© The Aga Khan Museum
© The Aga Khan Museum
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The story of the star-crossed lovers Layla and Majnun is recounted in many works of classical Persian poetry, including the Khamsa (Quintet) by Nizami (1141–1209) and Amir Khusrau Dihlavi (1253–1325) and the Haft awrang (Seven Thrones) by Abdul-Rahman Jami (1414–92). Prevented by family and social pressures from marrying Layla, Majnun loses his reason (his name means “mad”) and goes off to live in the desert, where he becomes increasingly intimate with nature and its creatures. Like other examples of this scene, Majnun is depicted here in a mountainous landscape, rather than in a barren desert. He wears simple clothing and his hair and beard are unkempt and dishevelled. (Elsewhere he is often half-naked.) The animals surrounding him include a lion, its head partly effaced; several hares; a pair of gazelles; and a pair of horned ibex or mountain goats. That Majnun derives comfort from these companions is clear by the way he rubs the closest ibex’s nose. Meanwhile, a snow leopard seems ready to pounce from the rocky crag above, while a bear looks up in alarm. The couplet in the upper text panel gives poetic expression to Majnun’s lovelorn state:
With a group of wild beasts taking refuge like Majnun from this oppressive world,
My time of getting acclimated to the meadow of sorrows is drawing closer.
Sultan Ibrahim Mirza’s magnificent copy of the Haft awrang dating 1556–65 contains the complete account of Majnun’s unrequited love for Layla and his descent into madness, as narrated by the 15th-century poet Jami. It is not surprising, therefore, that the prince would incorporate imagery featuring Majnun in his own poetry or Divan. In general, however, the Divan follows a literary development known as the realist style or school that began in 16th century Iran. Poets writing in this mode used everyday language to characterize human emotions, particularly the simultaneous elation and disappointment of a lover’s ardent desire for a passive or even dismissive beloved (see AKM282.1). Yet realist poets did not altogether abandon the theme of mystical love, related to Sufi beliefs and practices. Sufism lies at the core of Jami’s poetry, and Sultan Ibrahim Mirza’s poem concerning Majnun can also be interpreted in mystical and metaphorical terms. For example, the opening and closing couplets compare the beloved to a burning candle and the delirious lover (referred to at the end by the prince’s pen name of Jahi) to a butterfly being consumed by a flame:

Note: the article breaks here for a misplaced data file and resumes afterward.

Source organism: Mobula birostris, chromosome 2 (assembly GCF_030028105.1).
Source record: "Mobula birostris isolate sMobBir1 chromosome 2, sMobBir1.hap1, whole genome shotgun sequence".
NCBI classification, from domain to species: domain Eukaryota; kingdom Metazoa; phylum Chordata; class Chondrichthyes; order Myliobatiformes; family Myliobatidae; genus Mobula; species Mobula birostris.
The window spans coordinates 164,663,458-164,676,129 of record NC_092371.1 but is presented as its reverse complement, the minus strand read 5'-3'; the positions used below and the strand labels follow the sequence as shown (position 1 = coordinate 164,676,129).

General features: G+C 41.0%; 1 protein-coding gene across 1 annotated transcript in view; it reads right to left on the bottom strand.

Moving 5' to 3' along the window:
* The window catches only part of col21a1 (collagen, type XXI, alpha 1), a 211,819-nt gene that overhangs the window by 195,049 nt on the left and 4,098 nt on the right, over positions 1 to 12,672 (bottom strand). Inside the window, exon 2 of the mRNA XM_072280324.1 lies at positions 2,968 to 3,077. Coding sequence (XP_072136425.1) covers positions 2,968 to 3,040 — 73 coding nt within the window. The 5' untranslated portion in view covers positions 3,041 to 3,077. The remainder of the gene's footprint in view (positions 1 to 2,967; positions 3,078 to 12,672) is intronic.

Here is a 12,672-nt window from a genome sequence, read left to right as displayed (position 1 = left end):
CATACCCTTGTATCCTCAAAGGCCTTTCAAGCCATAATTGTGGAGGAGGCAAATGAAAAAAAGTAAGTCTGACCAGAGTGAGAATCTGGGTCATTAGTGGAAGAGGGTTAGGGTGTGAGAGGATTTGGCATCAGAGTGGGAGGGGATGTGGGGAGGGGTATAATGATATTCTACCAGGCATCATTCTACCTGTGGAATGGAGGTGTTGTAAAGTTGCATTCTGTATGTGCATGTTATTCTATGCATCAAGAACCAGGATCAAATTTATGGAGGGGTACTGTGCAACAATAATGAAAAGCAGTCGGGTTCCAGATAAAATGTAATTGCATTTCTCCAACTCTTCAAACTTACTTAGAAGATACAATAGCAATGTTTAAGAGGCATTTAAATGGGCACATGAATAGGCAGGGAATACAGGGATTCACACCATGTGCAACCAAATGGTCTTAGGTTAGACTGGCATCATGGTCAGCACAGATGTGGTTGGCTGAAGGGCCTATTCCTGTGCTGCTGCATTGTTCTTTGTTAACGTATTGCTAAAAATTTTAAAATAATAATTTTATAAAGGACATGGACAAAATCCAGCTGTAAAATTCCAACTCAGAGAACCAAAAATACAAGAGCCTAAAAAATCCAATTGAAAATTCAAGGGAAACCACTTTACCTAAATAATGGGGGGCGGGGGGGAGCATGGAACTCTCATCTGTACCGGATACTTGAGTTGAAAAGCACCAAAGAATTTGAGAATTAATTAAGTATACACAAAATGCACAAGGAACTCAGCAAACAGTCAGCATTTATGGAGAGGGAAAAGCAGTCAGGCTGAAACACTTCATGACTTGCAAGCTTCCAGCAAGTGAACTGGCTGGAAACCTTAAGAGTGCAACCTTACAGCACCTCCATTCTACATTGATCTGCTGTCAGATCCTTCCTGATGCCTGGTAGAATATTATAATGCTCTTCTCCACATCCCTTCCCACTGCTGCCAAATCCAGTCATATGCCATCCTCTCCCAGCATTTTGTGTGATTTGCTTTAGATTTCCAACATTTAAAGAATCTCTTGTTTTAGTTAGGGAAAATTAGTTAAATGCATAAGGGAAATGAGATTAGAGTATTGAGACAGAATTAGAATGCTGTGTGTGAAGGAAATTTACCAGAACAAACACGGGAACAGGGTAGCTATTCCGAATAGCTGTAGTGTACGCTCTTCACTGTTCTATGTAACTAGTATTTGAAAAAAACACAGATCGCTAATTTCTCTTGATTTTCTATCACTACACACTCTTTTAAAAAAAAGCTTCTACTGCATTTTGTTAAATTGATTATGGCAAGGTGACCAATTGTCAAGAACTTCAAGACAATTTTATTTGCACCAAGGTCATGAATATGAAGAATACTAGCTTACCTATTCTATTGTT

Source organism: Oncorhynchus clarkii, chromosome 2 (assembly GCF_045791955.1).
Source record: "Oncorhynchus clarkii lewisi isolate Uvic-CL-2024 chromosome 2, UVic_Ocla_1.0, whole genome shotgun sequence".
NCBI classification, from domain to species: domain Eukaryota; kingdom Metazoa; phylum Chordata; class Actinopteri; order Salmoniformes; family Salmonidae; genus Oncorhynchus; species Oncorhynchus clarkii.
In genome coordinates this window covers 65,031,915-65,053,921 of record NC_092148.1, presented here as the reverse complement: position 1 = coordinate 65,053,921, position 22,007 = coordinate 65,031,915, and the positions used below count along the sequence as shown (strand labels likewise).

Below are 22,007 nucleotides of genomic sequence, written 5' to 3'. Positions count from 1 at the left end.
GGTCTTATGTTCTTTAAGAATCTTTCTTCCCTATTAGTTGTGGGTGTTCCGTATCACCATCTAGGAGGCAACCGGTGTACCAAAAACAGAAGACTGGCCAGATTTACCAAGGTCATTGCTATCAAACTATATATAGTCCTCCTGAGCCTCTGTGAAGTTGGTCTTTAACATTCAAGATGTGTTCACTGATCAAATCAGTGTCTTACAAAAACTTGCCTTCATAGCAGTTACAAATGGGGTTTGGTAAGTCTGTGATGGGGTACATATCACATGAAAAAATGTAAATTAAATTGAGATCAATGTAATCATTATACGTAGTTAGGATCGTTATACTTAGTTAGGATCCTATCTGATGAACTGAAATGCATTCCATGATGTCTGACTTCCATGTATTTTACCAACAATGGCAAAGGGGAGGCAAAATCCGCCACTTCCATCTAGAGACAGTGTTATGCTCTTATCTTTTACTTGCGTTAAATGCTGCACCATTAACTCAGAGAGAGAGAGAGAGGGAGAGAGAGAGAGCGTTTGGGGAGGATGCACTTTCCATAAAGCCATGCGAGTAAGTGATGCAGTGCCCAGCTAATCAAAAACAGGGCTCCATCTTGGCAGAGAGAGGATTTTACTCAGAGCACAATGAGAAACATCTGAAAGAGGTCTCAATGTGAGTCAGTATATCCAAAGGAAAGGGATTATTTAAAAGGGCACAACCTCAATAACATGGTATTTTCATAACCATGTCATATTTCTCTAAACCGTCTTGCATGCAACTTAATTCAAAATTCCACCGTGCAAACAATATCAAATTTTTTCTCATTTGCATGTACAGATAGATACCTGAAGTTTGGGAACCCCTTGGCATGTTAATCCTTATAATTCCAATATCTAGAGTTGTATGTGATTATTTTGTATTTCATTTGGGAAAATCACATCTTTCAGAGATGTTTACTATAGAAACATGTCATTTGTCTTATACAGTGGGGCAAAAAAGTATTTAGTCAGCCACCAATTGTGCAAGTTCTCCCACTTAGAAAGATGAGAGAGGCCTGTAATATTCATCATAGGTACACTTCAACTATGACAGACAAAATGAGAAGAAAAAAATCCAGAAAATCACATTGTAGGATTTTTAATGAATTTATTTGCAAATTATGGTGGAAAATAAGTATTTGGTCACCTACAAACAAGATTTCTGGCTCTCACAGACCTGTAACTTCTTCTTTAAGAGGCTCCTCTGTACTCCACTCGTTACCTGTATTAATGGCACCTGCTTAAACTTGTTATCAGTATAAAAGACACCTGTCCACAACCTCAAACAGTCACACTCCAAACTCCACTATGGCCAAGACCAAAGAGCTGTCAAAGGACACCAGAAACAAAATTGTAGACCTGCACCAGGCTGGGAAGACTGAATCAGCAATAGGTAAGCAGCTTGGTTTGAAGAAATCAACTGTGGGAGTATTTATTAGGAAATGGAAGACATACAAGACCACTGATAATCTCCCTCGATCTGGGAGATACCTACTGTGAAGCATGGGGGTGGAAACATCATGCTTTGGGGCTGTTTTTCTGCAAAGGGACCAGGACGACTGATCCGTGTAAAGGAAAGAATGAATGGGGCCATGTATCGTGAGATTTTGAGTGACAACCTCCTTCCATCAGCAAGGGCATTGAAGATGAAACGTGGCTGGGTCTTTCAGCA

Like a candle my enkindling is drawing closer
My being singed like a butterfly is drawing closer.
. . .
Dazzled by your love, O candle, like Jahi
My being consumed like a butterfly is drawing closer.
— Marianna Shreve Simpson, in collaboration with Chad Kia
1. For this interpretation, see also Ladan Akbarnia, Benoit Junod and Alnoor Merchant, eds., The Path of Princes: Masterpieces from the Aga Khan Collection (Lisbon: Calouste Gulbenkian Collection, 2008), cat. no. 35.
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